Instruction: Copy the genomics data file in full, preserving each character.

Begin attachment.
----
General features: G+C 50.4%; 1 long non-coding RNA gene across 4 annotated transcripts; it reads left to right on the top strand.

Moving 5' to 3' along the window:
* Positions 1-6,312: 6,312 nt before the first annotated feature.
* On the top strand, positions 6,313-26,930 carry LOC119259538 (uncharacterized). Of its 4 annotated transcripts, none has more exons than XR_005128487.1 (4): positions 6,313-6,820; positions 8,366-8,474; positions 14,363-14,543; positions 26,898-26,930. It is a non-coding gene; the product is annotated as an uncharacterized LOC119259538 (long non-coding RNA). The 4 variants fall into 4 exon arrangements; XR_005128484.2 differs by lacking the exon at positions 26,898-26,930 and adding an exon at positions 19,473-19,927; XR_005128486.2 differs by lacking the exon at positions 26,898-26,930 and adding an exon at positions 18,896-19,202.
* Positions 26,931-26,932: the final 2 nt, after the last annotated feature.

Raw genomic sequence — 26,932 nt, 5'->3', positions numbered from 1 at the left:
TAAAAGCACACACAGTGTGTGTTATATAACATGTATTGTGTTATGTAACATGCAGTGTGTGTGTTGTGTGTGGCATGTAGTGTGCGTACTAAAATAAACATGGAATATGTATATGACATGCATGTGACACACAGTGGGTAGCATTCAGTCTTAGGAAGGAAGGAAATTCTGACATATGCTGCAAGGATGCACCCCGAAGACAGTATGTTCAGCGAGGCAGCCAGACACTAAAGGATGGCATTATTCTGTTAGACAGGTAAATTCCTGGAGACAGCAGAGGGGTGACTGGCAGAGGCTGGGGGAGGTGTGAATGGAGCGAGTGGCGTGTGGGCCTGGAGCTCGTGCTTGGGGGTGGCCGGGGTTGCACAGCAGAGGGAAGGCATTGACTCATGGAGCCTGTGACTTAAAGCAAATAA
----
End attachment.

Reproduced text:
General features: G+C 50.4%; 1 long non-coding RNA gene across 4 annotated transcripts; it reads left to right on the top strand.

Moving 5' to 3' along the window:
* Positions 1-6,312: 6,312 nt before the first annotated feature.
* On the top strand, positions 6,313-26,930 carry LOC119259538 (uncharacterized). Of its 4 annotated transcripts, none has more exons than XR_005128487.1 (4): positions 6,313-6,820; positions 8,366-8,474; positions 14,363-14,543; positions 26,898-26,930. It is a non-coding gene; the product is annotated as an uncharacterized LOC119259538 (long non-coding RNA). The 4 variants fall into 4 exon arrangements; XR_005128484.2 differs by lacking the exon at positions 26,898-26,930 and adding an exon at positions 19,473-19,927; XR_005128486.2 differs by lacking the exon at positions 26,898-26,930 and adding an exon at positions 18,896-19,202.
* Positions 26,931-26,932: the final 2 nt, after the last annotated feature.

Raw genomic sequence — 26,932 nt, 5'->3', positions numbered from 1 at the left:
TAAAAGCACACACAGTGTGTGTTATATAACATGTATTGTGTTATGTAACATGCAGTGTGTGTGTTGTGTGTGGCATGTAGTGTGCGTACTAAAATAAACATGGAATATGTATATGACATGCATGTGACACACAGTGGGTAGCATTCAGTCTTAGGAAGGAAGGAAATTCTGACATATGCTGCAAGGATGCACCCCGAAGACAGTATGTTCAGCGAGGCAGCCAGACACTAAAGGATGGCATTATTCTGTTAGACAGGTAAATTCCTGGAGACAGCAGAGGGGTGACTGGCAGAGGCTGGGGGAGGTGTGAATGGAGCGAGTGGCGTGTGGGCCTGGAGCTCGTGCTTGGGGGTGGCCGGGGTTGCACAGCAGAGGGAAGGCATTGACTCATGGAGCCTGTGACTTAAAGCAAATAA